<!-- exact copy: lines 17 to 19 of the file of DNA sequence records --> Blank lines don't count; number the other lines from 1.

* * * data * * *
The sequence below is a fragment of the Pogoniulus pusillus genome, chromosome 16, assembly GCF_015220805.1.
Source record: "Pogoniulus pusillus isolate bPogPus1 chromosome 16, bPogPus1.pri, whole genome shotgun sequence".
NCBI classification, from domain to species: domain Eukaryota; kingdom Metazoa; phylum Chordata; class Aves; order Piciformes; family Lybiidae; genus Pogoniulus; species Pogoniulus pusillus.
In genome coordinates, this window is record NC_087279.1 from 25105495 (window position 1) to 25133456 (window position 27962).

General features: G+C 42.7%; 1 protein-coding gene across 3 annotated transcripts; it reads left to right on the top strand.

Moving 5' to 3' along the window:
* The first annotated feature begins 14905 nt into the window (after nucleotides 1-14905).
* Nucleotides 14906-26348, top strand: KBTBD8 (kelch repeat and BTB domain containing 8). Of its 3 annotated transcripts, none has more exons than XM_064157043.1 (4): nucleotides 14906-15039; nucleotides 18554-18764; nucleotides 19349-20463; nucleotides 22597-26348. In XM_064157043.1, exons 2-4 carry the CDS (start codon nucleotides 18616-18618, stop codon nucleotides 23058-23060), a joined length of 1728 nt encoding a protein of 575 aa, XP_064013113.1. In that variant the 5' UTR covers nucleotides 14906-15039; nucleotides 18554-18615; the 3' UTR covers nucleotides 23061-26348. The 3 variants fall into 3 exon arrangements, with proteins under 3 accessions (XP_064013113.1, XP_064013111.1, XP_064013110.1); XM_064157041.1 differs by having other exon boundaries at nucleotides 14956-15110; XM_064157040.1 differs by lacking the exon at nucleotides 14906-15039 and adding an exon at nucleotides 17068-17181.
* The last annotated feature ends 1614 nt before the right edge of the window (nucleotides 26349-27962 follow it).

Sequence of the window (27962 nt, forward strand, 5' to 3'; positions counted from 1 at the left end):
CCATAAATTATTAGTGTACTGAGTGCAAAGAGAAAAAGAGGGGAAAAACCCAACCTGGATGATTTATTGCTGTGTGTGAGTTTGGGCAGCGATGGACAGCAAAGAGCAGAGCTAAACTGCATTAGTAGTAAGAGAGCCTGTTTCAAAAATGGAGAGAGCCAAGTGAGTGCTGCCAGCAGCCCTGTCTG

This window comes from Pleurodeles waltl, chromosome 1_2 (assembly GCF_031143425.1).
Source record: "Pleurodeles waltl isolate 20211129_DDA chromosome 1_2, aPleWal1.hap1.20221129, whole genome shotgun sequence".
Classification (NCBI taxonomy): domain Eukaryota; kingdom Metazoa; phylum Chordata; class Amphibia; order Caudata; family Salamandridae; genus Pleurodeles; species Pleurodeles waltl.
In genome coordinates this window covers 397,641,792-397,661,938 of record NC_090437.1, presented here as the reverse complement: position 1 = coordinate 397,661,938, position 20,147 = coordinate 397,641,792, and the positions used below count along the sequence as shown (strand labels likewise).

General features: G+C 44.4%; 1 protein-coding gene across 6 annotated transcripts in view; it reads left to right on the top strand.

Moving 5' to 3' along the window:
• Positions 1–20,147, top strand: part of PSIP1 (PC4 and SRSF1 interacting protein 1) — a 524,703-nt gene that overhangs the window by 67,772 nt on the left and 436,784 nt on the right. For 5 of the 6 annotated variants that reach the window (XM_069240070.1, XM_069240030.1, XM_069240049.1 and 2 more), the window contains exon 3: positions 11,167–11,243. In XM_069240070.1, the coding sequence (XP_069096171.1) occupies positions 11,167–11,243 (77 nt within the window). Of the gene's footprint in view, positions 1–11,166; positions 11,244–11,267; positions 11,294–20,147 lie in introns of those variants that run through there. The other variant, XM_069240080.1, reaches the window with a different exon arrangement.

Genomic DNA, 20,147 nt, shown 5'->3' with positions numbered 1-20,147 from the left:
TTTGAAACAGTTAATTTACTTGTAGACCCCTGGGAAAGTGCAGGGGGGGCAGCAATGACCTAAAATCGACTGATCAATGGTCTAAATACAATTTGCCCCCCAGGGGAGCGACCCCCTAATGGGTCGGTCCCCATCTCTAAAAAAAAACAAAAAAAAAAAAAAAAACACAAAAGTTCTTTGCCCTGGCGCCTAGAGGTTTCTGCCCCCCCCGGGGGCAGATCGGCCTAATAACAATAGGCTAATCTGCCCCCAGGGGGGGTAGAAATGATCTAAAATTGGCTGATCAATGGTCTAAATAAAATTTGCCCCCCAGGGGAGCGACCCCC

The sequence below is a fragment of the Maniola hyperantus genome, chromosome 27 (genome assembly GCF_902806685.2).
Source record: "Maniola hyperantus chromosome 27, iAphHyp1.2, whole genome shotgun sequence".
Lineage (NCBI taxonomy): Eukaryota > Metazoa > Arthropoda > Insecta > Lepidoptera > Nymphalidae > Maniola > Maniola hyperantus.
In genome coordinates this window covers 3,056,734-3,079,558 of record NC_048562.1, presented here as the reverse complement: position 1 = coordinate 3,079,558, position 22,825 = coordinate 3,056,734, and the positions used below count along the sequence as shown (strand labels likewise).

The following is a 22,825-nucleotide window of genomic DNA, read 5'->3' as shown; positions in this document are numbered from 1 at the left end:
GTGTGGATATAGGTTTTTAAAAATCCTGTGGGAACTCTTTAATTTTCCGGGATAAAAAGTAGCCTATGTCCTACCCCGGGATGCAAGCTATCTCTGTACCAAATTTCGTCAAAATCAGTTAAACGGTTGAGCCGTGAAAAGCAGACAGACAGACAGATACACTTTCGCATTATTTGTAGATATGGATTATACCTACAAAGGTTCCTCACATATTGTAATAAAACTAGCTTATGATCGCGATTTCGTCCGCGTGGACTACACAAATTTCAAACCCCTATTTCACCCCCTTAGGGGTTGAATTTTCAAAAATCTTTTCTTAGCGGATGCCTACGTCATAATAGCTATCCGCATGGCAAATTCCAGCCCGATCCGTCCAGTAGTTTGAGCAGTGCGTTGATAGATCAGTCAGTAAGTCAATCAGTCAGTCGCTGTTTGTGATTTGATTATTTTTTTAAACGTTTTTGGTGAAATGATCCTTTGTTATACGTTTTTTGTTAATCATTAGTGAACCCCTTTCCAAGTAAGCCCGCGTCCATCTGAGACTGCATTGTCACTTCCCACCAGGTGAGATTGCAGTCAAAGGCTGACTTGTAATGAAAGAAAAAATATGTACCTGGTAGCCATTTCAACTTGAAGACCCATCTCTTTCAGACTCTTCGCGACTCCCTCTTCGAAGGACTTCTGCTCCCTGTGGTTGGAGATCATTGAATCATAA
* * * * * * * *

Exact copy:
Moving 5' to 3' along the window:
• Positions 1–20,147, top strand: part of PSIP1 (PC4 and SRSF1 interacting protein 1) — a 524,703-nt gene that overhangs the window by 67,772 nt on the left and 436,784 nt on the right. For 5 of the 6 annotated variants that reach the window (XM_069240070.1, XM_069240030.1, XM_069240049.1 and 2 more), the window contains exon 3: positions 11,167–11,243. In XM_069240070.1, the coding sequence (XP_069096171.1) occupies positions 11,167–11,243 (77 nt within the window). Of the gene's footprint in view, positions 1–11,166; positions 11,244–11,267; positions 11,294–20,147 lie in introns of those variants that run through there. The other variant, XM_069240080.1, reaches the window with a different exon arrangement.

Genomic DNA, 20,147 nt, shown 5'->3' with positions numbered 1-20,147 from the left: